For the restaurant opening of 2015, it was with searing anticipation that I wove through swathes of National Gallery gawkers, stumbled upon wrong turn after another, before I was face to face with the giant courtroom-inspired wooden doors of Chef Julien Royer’s latest berth, Odette. Two burly men stand guard before the spacious 32-seater – Restaurant Manager Chris Krismer and General Manager Steve Mason – but when they break out in smiles and chaperon you in, it’s a wispy cloud nine you’re on from this point on.
Odette’s Reception Area
There’re lots of curves in Odette’s effortlessly elegant dining room – arching grey banquettes, wide round tables, an oblong marble bar, pendant bulb spheres, racy socialite busoms, and food geek potbellies. Even the pride with which the servers swerve from the glass-enclosed kitchen to your eager-eyed dining party, the confidence with which they recite the list of artisanal ingredients on your plate, and their constant unsolicited smiles, adds a certain grace to the dining experience.
But the Modern French venture by Lo & Behold is no pompous Robuchon or stuffy Les Amis. Odette embodies the global ethos of fine-dining today which Singapore has been slow to latch on – faith in locally-sourced ingredients, minimal cooking, maximal heartiness, without letting go of classical techniques and impeccable presentation.
For instance, there’s an irresistible brightness to the coming together of Mushroom Sabayon and Mushroom Tea – creaminess pit against umami, puffy buckwheat against nutty walnuts. It’s a balanced, heart-warming amuse bouche, as comfortable in a (potentially) two-Michelin-starred restaurant as it is in the backyard of Chef Julien’s home in Cantal where he forages.
You’ll be reminded of the fundamental pleasures of eating, when you dig into tender Challan duck breast and fatty Loire Valley foie gras, which meet their classic foils of orange, currant and pear, all on one plate. A bite seems to ignite an invisible fireplace somewhere, the next summoning snowfall outside, in between sips of imaginary mulled wine flowing from your designer glass. A side of truffle chestnut pasta seals the deal with its springy, oily noodles enveloped lovingly with the fungi’s earthiness.
Challans Guinea Fowl ‘A La Braise
Yet terroir-to-table, heart-to-plate cuisine (as termed in Odette’s minimalist menu) doesn’t have to lose sight of technique, and Chef Julien proves this with his variation of beetroot. A whimsical cascade of gels, meringues and sorbets allows one to take in the heights of flavour that the humble root vegetable can conjure, each engineered to either trigger a systemic dilation of the eyes or the involuntary licking of the lips. Our favourite component remains the palate-boggling salt-baked beetroot. A flourish of creamy stracciatella cheese is just about the best accompaniment you can find to complement the predominantly sour and sweet profiles of the beetroot dish.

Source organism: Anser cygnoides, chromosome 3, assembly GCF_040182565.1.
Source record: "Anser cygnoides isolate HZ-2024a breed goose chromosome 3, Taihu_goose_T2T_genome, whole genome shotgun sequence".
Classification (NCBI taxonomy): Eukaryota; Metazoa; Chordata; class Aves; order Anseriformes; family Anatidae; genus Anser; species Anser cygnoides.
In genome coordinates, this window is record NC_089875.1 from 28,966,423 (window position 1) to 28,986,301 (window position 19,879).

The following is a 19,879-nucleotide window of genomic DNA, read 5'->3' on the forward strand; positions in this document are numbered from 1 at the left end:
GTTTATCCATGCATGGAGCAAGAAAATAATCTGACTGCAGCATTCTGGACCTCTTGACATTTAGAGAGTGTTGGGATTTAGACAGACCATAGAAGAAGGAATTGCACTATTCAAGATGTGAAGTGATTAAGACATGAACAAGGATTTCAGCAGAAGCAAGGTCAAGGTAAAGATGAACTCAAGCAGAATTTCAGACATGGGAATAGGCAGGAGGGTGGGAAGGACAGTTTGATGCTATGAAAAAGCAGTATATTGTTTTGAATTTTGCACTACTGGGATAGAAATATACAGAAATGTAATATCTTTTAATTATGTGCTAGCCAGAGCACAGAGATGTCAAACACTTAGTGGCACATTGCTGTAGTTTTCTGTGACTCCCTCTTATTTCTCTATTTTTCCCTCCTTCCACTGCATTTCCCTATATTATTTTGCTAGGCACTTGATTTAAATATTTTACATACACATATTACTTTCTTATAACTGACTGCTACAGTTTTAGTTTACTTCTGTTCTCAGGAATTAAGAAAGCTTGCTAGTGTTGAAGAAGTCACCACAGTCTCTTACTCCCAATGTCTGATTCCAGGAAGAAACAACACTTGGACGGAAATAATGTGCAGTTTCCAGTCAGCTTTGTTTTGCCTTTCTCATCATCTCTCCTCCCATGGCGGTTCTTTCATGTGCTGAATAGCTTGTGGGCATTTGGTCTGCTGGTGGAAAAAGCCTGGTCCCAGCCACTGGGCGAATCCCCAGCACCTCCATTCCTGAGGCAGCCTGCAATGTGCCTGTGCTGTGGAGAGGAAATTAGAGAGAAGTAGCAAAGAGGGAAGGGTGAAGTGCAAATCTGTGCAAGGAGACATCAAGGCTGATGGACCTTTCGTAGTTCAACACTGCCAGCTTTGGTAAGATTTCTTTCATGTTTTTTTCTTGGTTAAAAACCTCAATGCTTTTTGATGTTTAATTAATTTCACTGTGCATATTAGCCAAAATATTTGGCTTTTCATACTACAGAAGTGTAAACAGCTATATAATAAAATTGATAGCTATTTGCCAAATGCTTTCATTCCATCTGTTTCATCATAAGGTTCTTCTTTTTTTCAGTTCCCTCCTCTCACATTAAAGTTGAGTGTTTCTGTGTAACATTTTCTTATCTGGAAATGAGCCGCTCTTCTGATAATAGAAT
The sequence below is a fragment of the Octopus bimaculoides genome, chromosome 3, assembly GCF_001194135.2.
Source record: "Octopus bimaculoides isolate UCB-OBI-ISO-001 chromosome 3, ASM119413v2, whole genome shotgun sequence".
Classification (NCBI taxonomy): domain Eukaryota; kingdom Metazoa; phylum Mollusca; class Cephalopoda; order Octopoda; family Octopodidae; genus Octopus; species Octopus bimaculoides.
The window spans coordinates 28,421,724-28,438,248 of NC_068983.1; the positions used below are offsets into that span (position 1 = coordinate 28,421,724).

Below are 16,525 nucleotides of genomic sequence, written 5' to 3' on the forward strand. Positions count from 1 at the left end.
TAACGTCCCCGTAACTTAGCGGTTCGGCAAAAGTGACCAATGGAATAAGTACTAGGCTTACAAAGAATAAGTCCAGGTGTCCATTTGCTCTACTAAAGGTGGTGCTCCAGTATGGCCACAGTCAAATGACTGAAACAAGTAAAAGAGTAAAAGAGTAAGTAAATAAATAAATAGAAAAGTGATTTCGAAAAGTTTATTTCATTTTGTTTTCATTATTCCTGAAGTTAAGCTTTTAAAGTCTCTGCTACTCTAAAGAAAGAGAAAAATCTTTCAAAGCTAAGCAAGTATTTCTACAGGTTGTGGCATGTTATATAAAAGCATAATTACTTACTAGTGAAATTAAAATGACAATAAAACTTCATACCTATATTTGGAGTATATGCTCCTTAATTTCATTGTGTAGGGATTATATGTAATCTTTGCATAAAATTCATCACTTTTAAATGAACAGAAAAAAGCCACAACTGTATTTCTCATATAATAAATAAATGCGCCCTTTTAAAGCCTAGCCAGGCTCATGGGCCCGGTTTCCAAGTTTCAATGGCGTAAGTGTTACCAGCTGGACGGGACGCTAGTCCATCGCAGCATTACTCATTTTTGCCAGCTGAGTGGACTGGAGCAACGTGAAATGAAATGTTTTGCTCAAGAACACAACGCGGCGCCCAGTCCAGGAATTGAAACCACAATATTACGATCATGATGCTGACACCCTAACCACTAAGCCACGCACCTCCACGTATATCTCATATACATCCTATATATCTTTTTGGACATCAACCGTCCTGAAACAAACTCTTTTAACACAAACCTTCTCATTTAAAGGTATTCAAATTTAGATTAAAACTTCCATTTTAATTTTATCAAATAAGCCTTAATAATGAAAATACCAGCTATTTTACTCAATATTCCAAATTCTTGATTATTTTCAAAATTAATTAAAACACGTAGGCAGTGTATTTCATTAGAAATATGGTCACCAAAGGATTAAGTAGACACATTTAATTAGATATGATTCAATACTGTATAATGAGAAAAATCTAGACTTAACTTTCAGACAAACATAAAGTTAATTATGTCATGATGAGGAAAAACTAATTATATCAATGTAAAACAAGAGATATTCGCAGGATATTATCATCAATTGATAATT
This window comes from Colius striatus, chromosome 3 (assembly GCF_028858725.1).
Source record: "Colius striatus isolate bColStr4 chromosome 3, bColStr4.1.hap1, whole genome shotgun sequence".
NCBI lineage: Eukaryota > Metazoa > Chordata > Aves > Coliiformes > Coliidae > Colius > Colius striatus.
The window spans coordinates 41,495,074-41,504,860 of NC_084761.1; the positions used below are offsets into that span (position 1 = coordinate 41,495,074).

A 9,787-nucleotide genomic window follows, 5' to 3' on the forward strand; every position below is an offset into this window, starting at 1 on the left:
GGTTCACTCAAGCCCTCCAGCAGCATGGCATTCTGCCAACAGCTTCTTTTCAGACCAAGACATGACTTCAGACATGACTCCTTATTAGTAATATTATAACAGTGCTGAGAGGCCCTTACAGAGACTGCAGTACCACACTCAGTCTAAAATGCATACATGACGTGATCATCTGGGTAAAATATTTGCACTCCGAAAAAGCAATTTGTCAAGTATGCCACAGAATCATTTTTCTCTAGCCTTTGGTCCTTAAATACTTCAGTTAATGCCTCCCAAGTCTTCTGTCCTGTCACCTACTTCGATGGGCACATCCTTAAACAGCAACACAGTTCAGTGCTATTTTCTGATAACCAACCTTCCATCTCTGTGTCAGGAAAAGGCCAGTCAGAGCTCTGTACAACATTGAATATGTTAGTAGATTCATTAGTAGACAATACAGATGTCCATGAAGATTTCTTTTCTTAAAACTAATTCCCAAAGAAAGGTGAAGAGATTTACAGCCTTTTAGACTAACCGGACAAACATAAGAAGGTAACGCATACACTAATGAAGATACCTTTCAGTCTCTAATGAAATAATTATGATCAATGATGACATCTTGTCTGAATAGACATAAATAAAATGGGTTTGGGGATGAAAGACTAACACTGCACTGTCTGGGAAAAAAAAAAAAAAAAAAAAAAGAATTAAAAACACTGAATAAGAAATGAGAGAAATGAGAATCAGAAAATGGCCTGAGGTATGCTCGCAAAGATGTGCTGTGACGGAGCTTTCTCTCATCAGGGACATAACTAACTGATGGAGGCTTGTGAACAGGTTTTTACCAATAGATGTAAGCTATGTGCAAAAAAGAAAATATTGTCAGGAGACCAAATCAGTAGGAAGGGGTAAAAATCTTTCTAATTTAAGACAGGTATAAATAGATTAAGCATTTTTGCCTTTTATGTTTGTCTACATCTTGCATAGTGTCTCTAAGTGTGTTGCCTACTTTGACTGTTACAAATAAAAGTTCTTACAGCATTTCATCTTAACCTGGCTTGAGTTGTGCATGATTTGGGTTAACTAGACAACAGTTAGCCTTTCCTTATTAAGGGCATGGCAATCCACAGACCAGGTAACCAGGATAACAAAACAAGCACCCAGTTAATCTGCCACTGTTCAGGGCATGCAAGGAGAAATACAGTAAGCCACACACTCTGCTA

Forest of Forgotten Vegetables
If the beetroot variation is Chef Julien on a plate – grounded but playful, detailed but gentle – then his main of Oven-Roasted Rockfish manifests the influences Asia has had on him. A lemongrass velouté and a chiffonade of kaffir lime are separate nods to the delicate flavour of the fish, whose crispy scales pair marvellously with swooshes of luscious kuri squash puree. Another pre-meal snack of a chilli crab kueh pie tee is raw in execution–a tad one-note–but nevertheless a laudable experiment in texture and in showing that Odette is no one-trick French pony. The menu changes almost everyday, and with the restaurant’s reservation books filled weeks in advance, it’s likely that your next meal at Odette is going to be yet another new culinary adventure.
There are of course a few nagging glitches. A spurt of lime gel sharing the same plate as the Rockfish throws us way off – it must have been accidentally swapped with a piping bag of key lime pie filling. A Cevennes Onion soup with a Parsley Royale and Truffle Chantilly sounds and looks promising, but its overwhelming creaminess obliterates any flavour. Balance also goes helter skelter with a Pear Mille-Feuille with salted caramel ice cream, especially hefty and cloying on the palate after a spritely guava granite pre-dessert.
But perfection to a tee was never Odette’s starting point. The fact that it’s named after Chef Julien’s grandmother is no excuse for slip-ups. Yet above all, it’s the warmth of good food, good wine, and good service that’s both welcoming and charming, a vague reminder of what had made JAAN, where Chef Julien used to be, such a true gem. It’s of eating well, of knowing where your food comes from, and of discovering what makes eating a pleasure, not an exercise. This is an abode you just have to visit – not just because it’s on everyone’s to-eat list, but because it truly draws you in.
Lunch at Odette is priced at $88 for four courses and $128 for six courses while dinner will set you back $208 for six courses and $268 for eight courses. Reservations are recommended.
Top Image: North Highlands Beef Tartare